Ngorongoro — A SQUAD of wildlife rangers escaped death when a big, ferocious rhinoceros charged at them while hunting the animal down in order to anesthetize it for treatment.
The incident occurred within the vast Ngorongoro Crater when the Game Rangers, accompanied by a team of biomedical scientists and veterinary officers from the Ngorongoro Conservation Area Authority, were trying to shoot and sedate the Rhino, christened “Chausi,” using a tranquilizing dart gun from a fast moving car.
It took hours to locate the animal because Rhinos are rarely seen in open but when the rangers’ Land-Rover truck drove near the area where the wounded animal happened to be feeding, all hell broke loose.Led by Dr Sayalel Kuya, the head of veterinary services at NCAA, the team wanted to sedate the animal which had just been badly injured from a fierce territorial fight with its own father known as “John.”
“In order to inspect and treat the large wounds on the Rhino’s body, the animal had to be put to sleep so that medical experts could work on it,” explained the NCAA Public Relations Manager, Mr Adam Akyoo.But the task proved to be not only difficult but extremely dangerous because the angry Rhino charged at the rangers’ pick-up truck and despite its injuries, the animal proved to have more speed than the vehicle.
The fact that Rhinos only run in straight line saved the officers’ lives because the driver eventually started moving the vehicle side to side prompting the beast, weighing over 3000 kilogrammes (3tons), to give up the chase.It took several attempts to get near the Rhino before Dr Kuya managed to shoot the syringe from the moving car, causing another but more ferocious attack from the animal but this time the animal’s charge was shortened by the effects of the “Etorphine” tranquilizer from the dart gun.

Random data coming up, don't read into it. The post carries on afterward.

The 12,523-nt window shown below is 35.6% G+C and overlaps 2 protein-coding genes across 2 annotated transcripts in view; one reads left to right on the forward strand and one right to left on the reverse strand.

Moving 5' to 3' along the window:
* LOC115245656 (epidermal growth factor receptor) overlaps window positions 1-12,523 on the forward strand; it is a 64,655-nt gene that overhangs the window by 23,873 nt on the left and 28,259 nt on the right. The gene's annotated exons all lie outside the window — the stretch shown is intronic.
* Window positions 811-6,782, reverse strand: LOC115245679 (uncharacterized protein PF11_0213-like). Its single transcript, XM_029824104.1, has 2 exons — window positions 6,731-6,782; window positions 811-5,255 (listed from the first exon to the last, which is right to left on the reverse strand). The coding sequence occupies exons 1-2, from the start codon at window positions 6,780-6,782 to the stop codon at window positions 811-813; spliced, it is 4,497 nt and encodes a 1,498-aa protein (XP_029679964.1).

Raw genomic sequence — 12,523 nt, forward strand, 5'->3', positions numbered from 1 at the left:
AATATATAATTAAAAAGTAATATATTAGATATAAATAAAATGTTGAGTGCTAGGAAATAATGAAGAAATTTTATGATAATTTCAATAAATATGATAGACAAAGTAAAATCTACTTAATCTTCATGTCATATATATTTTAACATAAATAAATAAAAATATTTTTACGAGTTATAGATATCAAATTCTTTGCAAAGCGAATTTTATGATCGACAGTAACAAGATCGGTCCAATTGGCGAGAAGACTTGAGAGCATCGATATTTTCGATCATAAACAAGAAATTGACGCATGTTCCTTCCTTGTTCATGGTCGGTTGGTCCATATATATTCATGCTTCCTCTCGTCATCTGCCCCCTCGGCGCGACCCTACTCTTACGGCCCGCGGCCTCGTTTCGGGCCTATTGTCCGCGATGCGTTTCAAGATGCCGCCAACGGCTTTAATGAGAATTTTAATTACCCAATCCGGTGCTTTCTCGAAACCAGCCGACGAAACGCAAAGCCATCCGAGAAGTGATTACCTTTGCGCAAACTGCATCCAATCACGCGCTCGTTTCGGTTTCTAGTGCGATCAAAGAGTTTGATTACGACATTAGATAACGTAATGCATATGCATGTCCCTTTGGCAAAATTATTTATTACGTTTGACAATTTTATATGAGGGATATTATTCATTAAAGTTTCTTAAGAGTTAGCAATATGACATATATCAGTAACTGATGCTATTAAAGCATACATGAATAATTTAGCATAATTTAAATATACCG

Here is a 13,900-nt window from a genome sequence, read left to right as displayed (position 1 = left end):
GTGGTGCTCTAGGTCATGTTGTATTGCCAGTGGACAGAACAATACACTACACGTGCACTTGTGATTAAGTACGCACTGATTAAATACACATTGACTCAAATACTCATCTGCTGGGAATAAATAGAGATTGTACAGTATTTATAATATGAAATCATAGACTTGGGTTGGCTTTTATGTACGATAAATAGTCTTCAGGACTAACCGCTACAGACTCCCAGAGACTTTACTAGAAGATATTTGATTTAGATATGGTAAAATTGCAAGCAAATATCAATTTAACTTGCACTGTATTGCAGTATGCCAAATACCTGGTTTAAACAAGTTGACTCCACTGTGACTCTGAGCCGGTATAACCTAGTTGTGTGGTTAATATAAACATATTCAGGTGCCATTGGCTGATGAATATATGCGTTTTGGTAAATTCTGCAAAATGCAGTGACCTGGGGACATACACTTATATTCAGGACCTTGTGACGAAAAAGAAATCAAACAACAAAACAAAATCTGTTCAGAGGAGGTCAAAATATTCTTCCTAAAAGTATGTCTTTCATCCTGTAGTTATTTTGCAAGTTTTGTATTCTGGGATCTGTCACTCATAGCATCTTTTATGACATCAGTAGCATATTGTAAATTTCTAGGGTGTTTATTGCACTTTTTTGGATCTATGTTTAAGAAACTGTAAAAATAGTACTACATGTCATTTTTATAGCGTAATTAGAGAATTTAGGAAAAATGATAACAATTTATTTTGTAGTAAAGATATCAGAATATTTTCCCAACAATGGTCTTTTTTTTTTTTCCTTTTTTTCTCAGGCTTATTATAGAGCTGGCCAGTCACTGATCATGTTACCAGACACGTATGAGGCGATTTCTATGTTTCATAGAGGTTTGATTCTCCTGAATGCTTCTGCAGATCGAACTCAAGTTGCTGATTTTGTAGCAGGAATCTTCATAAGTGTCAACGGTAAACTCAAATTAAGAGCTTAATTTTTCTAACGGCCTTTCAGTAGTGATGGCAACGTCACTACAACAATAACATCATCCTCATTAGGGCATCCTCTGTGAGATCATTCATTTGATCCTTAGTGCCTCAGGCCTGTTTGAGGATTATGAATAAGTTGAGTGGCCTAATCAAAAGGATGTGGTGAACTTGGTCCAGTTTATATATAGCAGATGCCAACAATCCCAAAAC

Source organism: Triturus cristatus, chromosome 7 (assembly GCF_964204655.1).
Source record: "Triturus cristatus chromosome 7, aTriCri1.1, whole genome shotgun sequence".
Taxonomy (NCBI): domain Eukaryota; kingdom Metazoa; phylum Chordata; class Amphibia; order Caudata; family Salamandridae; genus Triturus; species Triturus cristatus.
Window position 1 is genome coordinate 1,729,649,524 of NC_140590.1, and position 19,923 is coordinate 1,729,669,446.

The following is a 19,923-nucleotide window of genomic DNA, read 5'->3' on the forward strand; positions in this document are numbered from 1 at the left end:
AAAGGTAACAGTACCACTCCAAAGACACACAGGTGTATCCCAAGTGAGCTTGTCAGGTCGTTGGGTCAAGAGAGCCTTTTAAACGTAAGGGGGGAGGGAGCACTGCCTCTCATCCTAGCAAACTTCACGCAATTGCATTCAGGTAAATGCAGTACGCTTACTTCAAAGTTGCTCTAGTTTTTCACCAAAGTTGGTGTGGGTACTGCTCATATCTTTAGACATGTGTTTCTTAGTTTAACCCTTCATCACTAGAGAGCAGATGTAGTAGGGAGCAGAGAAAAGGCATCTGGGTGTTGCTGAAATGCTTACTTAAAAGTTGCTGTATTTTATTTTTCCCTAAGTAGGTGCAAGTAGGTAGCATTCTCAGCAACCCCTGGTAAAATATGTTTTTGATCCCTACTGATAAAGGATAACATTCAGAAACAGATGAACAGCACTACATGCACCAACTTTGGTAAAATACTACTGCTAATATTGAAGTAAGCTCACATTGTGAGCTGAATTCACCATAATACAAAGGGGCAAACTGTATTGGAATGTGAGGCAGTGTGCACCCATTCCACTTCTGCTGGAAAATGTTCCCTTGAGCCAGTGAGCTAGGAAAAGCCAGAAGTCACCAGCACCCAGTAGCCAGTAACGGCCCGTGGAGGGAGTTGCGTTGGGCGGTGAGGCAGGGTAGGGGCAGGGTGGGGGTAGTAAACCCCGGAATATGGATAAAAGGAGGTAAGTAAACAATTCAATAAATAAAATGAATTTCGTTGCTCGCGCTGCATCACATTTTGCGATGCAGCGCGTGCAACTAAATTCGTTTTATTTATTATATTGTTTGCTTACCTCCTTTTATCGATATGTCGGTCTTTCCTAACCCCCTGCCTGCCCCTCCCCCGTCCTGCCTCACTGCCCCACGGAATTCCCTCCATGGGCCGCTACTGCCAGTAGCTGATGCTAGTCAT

Aided by the biomedical scientist, Mr Atanas Nyaki and Vetenary Officer, Mr Cosmas Soombe, Dr Nyaki spent more than an hour disinfecting and treating the wounds as well as injecting the animal with varieties of medicinal drugs to aid healing, before giving it another shot, this time to wake it up.
“Rhinos are territorial animals, they hardly venture out of their regular dwellings and this agoraphobic behaviour normally fuels many fights among the species because younger Rhinoceroses try to wrestle power from older ones,” said Dr Nyaki.He noted that in this latest combat, the younger Chausi, aged seven, lost the fight to his father “Mr John”, an old hand who was born in 1978.
The Ngorongoro Crater, a large unbroken caldera within the NCAA, is Tanzania’s most visited tourist destination, attracting an annual traffic of 1.5 million people, among them foreign tourists, researchers, film makers, local visitors and students. Its vast wilderness is home to nearly 30 black Rhinoceros among other wild animals’ species, including wildebeests, elephants, buffaloes, cheetahs, hippos, zebras and lions.
Rhinos are the world’s most endangered wildlife species and Tanzania takes great precautions to ensure their survival. The country is undertaking major projects to replenish Rhinoceros population in local parks and last year five such species were imported from South Africa and released to the Serengeti National Park.